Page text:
Back in February, TechCrunch revealed that a network of almost identical “stalkerware” apps. share the same common security flaw that has leaked the personal phone data of hundreds of thousands of Android device owners around the world. These malicious apps are placed by someone with access to your phone and are designed to remain hidden but silently steal the victim’s phone data such as messages, photos, call logs, location and more. Months later, we received a leaked list of every single device that had been compromised by these apps. The data did not have enough information to identify or notify the victims, so we built this search tool to allow anyone to check if their device has been compromised – and how to do it remove the spywareif it is safe to do so.
ugh good. So someone grabs your phone, installs one of these sketchy apps while you’re not paying attention, the app extracts your personal data for the installer to review… meanwhile, the app leaks a bunch of data to anyone who knows where to look. Does it look like the people behind the stalkerware apps have any intention of stopping?
Not at all. The Vietnam-based developer group behind the stalking web went to great lengths to keep their identities hidden (but not well enough). The number of compromised devices grew daily, but with no fix expected, we published our investigation to warn victims of the dangers of this spyware. No one in civil society should be subject to this kind of invasive surveillance without their knowledge or consent.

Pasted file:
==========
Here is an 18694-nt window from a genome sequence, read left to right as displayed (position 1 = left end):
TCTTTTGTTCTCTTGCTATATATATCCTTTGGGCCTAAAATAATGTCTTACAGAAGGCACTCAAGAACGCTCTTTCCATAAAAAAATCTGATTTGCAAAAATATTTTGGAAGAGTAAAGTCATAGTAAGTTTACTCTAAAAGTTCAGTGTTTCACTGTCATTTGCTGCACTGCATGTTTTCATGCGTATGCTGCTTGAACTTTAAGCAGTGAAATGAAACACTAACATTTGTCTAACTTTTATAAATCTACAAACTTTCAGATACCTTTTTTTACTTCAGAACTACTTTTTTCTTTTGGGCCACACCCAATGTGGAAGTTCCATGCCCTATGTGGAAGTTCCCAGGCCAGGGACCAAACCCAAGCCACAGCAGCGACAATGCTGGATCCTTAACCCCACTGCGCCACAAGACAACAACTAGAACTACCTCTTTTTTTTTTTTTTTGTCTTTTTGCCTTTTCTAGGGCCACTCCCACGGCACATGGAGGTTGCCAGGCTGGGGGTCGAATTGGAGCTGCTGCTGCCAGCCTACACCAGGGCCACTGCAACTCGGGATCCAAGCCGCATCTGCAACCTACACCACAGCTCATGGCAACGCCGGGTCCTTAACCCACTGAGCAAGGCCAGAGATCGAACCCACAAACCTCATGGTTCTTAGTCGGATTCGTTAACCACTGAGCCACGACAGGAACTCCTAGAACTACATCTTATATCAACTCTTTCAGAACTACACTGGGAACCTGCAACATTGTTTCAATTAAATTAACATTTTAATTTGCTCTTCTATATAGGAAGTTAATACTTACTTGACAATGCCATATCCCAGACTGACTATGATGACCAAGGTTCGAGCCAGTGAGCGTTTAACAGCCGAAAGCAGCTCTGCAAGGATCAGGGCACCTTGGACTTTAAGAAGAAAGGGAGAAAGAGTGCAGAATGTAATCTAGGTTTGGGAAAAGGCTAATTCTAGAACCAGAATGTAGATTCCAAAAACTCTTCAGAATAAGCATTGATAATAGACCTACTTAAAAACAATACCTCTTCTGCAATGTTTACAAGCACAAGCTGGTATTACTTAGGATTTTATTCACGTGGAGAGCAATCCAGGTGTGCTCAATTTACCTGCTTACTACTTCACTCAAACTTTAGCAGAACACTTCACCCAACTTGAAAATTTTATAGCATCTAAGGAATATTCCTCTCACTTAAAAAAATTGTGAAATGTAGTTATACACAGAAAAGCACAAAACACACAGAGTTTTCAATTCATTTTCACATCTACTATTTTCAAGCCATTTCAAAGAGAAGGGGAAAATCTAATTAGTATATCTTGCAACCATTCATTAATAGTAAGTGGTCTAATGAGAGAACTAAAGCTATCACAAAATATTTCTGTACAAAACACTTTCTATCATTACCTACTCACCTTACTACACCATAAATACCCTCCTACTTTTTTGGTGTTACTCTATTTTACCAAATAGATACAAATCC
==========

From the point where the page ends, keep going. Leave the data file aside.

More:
Besides this tool (which is excellent!), what’s your favorite post you’ve written or done with TC?
In the four years since I’ve been here? This is difficult! One I still think about often is the inside story about how two British security researchers in their early 20s helped save the Internet from the rapidly spreading WannaCry ransomware in 2017, which spread around the world, shutting down computers in NHS hospitals, shipping giants and transport hubs, causing billions of dollars in damage. But when one of them found and registered a specific domain name in the malware’s code, the attack stopped dead in its tracks. They discovered the malware kill switch, making them overnight “accidental” heroes. But the only thing stopping another WannaCry outbreak was keeping the breakpoint domain in their hands alive, despite bad actors’ efforts to force it offline by overwhelming it with Internet traffic. “Being responsible for the thing that keeps the NHS going? Damn, terrifying,” one of the researchers told me at the time.